A post-Great Recession treat, the North Carolina Court of Appeals affirmed today a ruling that the Town of Black Mountain is entitled to enforce subdivision performance bonds originally in the name of Buncombe County, after the Town annexed the land to which the performance bonds applied.
From March 2005 through February 2007, defendant sureties entered into four subdivision performance bonds related to the development of two residential subdivisions that were, at the time, located within the County’s subdivision jurisdiction. County approval of the two projects was conditioned on the developers obtaining those performance bonds, which named the County (and not the Town) as obligee.
At various points between May 2005 and February 2007, the property related to the bonds was annexed into the Town.
The developers eventually folded.
In 2012, the Town contacted the defendant sureties and asked if they would “consent to an assignment of the bonds to the Town”. Defendant sureties refused consent.
Later in 2012, the County assigned, and the Town accepted assignment of, the bonds despite defendant sureties’ lack of consent. The Town then submitted notice of its claims to defendant sureties, and defendant sureties refused payment on the subdivision performance bonds.
The Town and the County brought a breach of contract suit together “because they anticipated that defendants would challenge standing if either party sued separately”. As a result, according to the Court, their claims were “pled in the alternative”.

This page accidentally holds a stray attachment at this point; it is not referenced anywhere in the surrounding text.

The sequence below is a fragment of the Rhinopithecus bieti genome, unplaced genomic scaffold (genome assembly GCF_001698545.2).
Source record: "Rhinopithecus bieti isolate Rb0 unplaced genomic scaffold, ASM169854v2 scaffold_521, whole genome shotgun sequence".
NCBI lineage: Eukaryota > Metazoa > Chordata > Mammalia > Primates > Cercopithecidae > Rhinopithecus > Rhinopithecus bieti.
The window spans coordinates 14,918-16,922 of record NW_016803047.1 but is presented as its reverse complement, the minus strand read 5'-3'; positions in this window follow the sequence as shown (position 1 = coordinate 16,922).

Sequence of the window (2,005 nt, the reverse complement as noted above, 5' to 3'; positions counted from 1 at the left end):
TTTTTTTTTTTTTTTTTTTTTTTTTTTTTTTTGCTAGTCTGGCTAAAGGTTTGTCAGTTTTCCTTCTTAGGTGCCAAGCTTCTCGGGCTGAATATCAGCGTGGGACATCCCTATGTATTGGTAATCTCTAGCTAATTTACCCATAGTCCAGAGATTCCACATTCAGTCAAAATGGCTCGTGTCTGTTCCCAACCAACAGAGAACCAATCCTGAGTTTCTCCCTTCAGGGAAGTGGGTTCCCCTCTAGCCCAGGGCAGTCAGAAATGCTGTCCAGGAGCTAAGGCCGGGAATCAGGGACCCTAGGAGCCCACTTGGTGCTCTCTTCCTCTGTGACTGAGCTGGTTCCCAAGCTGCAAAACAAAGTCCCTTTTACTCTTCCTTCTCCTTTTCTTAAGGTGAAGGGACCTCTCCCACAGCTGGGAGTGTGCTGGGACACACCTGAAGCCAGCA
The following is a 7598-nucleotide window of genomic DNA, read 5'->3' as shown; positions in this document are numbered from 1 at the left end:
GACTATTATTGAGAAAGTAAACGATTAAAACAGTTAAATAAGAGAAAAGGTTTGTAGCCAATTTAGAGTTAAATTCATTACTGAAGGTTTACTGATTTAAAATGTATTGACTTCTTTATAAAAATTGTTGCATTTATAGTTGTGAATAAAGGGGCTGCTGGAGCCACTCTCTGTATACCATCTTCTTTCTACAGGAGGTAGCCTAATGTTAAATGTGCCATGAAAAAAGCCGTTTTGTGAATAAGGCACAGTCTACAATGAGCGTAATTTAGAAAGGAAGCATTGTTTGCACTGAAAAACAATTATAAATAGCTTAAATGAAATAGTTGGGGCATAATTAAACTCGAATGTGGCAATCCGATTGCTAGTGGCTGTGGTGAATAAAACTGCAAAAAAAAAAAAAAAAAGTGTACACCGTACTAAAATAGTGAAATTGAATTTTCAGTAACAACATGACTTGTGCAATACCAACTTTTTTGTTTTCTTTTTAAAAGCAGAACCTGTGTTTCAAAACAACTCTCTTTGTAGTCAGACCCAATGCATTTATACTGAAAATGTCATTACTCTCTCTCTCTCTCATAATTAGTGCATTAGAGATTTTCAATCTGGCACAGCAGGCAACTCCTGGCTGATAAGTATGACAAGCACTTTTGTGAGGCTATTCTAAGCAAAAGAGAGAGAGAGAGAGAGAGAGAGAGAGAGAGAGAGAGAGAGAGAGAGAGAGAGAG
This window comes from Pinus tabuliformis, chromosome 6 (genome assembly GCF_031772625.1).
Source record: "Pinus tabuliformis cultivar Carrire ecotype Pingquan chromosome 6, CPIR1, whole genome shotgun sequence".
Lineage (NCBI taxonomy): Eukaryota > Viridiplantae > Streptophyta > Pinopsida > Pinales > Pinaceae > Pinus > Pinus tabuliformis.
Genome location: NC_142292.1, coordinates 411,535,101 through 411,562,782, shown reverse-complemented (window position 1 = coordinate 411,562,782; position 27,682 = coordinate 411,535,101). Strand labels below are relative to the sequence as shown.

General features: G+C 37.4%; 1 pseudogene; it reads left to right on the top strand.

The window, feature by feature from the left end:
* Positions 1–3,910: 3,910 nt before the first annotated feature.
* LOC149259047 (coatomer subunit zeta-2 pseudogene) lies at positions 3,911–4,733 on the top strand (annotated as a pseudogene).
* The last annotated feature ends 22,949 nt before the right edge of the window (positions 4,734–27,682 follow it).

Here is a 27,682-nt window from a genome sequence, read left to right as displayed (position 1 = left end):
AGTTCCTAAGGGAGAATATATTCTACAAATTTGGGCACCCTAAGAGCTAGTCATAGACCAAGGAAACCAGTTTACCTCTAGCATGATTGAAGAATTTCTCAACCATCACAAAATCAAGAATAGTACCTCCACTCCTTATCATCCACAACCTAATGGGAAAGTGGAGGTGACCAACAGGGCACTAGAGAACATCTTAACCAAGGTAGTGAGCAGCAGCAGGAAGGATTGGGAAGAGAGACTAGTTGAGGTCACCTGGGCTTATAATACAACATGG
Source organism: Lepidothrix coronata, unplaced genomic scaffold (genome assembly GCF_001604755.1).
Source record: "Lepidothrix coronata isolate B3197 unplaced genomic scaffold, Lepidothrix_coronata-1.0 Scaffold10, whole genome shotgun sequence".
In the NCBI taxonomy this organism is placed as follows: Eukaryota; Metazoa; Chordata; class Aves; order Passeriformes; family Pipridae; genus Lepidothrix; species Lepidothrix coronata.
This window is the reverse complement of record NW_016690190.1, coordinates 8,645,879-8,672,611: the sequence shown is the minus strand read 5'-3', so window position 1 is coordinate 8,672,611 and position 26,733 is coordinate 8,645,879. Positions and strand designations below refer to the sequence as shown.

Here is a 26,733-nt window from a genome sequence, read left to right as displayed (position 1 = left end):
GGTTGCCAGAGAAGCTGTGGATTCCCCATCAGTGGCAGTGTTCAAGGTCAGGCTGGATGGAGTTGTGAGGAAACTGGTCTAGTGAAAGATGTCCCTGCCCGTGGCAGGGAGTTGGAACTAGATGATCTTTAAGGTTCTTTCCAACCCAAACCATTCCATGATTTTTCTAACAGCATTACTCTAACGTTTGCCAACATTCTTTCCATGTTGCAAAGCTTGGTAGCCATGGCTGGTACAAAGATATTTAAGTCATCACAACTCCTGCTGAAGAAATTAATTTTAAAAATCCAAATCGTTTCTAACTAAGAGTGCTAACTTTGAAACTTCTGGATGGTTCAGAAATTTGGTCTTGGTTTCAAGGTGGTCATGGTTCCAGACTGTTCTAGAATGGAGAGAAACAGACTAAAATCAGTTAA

The trial court entered summary judgment in favor of the Town and the County, and the defendant sureties appealed.
In Town of Black Mountain v. Lexon Ins. Co., No. COA14-740 (Dec. 16, 2014), the Court of Appeals affirmed.
The Court held as follows: (1) the annexation of land “that is the subject of a private contract between the county and a private citizen” does not “nullif[y] the contract”, and the Court refuses defendant sureties’ efforts to read Stillings v. City of Woinston-Salem, 311 N.C. 689 (1984) to that degree; (2) the bonds, themselves, do not at all indicate that assignment from the County to the Town was impermissible or without legal effect; (3) the three-year statute of limitations at NCGS 1-52 does not apply to subdivision performance bonds entered into pursuant to NCGS 153A-331, because that is a governmental activity and so the Town is protected under the doctrine of nullum tempus occurrit regi, relying on Rowan County Bd. of Educ. v. U.S. Gypsum Co., 87 N.C. App. 106 (1987) and Rowan County Bd. of Educ. v. U.S. Gypsum Co., 332 N.C. 1 (1992).
The defendant sureties are not entitled to a “windfall”, the Court opines, a result which any other analysis would create. The Town will get its funds to complete the subdivision improvements initally promised to the County.
We take special note of the statute of limitations portion of the ruling, which could open the door in North Carolina to a number of suits on unclaimed performance bonds entered into before the real estate development climate turned “south” in 2009. Time is not, as the Court sees it, of the essence to the local government in enforcing certain of these obligations.
Mike Thelen practices in Womble, Carlyle’s Real Estate Litigation and Land Use practice group. He regularly represents a wide variety of clients, from local governments to businesses, in land use and land development matters in both state and federal venues throughout North Carolina.
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Categories: Municipal Laws